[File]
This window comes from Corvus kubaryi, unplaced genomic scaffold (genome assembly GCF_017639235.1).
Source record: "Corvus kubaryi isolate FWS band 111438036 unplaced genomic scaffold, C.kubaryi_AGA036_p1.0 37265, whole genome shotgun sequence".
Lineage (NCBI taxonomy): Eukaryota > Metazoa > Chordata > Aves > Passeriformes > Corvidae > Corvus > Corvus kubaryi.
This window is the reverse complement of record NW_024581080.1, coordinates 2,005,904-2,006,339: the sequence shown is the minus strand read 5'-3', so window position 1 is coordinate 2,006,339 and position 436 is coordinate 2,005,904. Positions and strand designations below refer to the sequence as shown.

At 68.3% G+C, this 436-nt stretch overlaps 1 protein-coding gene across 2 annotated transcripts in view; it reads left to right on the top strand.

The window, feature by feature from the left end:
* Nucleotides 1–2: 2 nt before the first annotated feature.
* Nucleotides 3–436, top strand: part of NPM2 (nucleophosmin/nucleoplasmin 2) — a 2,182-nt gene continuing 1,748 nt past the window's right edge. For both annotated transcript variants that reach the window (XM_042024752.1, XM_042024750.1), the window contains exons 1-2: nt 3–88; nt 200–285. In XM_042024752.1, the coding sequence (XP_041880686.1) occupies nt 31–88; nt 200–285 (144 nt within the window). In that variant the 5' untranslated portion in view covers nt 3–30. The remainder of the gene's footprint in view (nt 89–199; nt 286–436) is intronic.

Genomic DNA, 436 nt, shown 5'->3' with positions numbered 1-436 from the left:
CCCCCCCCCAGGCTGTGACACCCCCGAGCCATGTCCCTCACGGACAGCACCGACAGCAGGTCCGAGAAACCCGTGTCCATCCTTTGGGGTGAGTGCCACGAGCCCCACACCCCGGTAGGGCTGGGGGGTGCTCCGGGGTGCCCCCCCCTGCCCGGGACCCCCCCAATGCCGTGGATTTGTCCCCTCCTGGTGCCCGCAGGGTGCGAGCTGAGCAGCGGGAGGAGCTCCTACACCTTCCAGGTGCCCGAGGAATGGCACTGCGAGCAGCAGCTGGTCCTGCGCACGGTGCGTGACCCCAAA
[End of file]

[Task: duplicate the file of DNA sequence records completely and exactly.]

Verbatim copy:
This window comes from Corvus kubaryi, unplaced genomic scaffold (genome assembly GCF_017639235.1).
Source record: "Corvus kubaryi isolate FWS band 111438036 unplaced genomic scaffold, C.kubaryi_AGA036_p1.0 37265, whole genome shotgun sequence".
Lineage (NCBI taxonomy): Eukaryota > Metazoa > Chordata > Aves > Passeriformes > Corvidae > Corvus > Corvus kubaryi.
This window is the reverse complement of record NW_024581080.1, coordinates 2,005,904-2,006,339: the sequence shown is the minus strand read 5'-3', so window position 1 is coordinate 2,006,339 and position 436 is coordinate 2,005,904. Positions and strand designations below refer to the sequence as shown.

At 68.3% G+C, this 436-nt stretch overlaps 1 protein-coding gene across 2 annotated transcripts in view; it reads left to right on the top strand.

The window, feature by feature from the left end:
* Nucleotides 1–2: 2 nt before the first annotated feature.
* Nucleotides 3–436, top strand: part of NPM2 (nucleophosmin/nucleoplasmin 2) — a 2,182-nt gene continuing 1,748 nt past the window's right edge. For both annotated transcript variants that reach the window (XM_042024752.1, XM_042024750.1), the window contains exons 1-2: nt 3–88; nt 200–285. In XM_042024752.1, the coding sequence (XP_041880686.1) occupies nt 31–88; nt 200–285 (144 nt within the window). In that variant the 5' untranslated portion in view covers nt 3–30. The remainder of the gene's footprint in view (nt 89–199; nt 286–436) is intronic.

Genomic DNA, 436 nt, shown 5'->3' with positions numbered 1-436 from the left:
CCCCCCCCCAGGCTGTGACACCCCCGAGCCATGTCCCTCACGGACAGCACCGACAGCAGGTCCGAGAAACCCGTGTCCATCCTTTGGGGTGAGTGCCACGAGCCCCACACCCCGGTAGGGCTGGGGGGTGCTCCGGGGTGCCCCCCCCTGCCCGGGACCCCCCCAATGCCGTGGATTTGTCCCCTCCTGGTGCCCGCAGGGTGCGAGCTGAGCAGCGGGAGGAGCTCCTACACCTTCCAGGTGCCCGAGGAATGGCACTGCGAGCAGCAGCTGGTCCTGCGCACGGTGCGTGACCCCAAA